reduce, reuse, recycle

For three years, Baker Hughes has been working with a full-scale scrap processor partner to divert scrap metal waste from landfills as a part of the company's net-zero commitment by 2050.

In partnership with Venture Metals +, Baker Hughes has saved over 125 million pounds of scrap metals from more than 50 of the company's locations around the world.

Venture Metals + collects, recycles, and manages the full recycling process of scrap materials, providing recycling, reclamation, and investment recovery as a service to industrial, manufacturing, and service facilities.

“The relationship that has been formed between Baker Hughes and Venture Metals is the definition of a true partnership. Over the many years we have collaborated on significant projects and there has been a foundation of trust, transparency and investment on both sides,” Venture Metals’ Vice-Chairman of the Board Mark Chazanow says in a news release. “Together, we have been able to do our part to improve the environment by circular and sustainable recycling while also capturing substantial revenue gain. We look forward to growing the partnership and seeing a bright future ahead together.”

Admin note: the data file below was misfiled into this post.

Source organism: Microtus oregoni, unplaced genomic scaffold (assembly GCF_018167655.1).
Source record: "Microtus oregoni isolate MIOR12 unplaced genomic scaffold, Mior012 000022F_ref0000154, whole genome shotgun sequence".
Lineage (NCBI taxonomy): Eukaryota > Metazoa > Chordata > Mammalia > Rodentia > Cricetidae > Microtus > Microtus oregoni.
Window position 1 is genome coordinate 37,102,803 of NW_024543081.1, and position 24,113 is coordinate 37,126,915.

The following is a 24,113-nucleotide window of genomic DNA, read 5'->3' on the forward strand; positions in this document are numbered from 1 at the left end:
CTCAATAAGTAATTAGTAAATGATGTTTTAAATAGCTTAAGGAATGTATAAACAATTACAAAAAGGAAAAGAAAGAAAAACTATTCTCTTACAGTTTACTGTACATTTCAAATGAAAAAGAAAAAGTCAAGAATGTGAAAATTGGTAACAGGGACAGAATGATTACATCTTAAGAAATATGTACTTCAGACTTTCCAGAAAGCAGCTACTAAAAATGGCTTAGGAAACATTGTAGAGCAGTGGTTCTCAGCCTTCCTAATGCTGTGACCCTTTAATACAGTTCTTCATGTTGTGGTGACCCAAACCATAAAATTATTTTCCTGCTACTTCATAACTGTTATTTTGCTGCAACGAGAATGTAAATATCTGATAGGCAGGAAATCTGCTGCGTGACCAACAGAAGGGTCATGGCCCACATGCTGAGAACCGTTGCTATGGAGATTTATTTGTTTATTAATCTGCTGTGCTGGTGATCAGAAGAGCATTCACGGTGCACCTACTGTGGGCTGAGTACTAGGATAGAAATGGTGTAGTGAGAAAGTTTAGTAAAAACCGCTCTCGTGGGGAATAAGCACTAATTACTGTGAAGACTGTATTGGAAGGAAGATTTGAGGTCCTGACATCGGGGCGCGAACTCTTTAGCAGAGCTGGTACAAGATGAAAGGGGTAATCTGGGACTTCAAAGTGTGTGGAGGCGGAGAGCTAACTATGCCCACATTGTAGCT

According to the release, Baker Hughes plans to grow the partnership to introduce similar programs at five key locations around the world. Venture Metals+ also set up Baker Hughes with customized containers to help separate titanium, stainless steel, Inconel, and other recyclable metals.

“Reducing our environmental footprint is a critical focus area for our sustainability strategy as we continue to reduce waste, minimize the resources we use and promote circularity,” Allyson Anderson Book, chief sustainability officer at Baker Hughes, adds. “Through partners like Venture Metals +, we are minimizing waste and reusing scrap materials as much as possible for more sustainable operations.”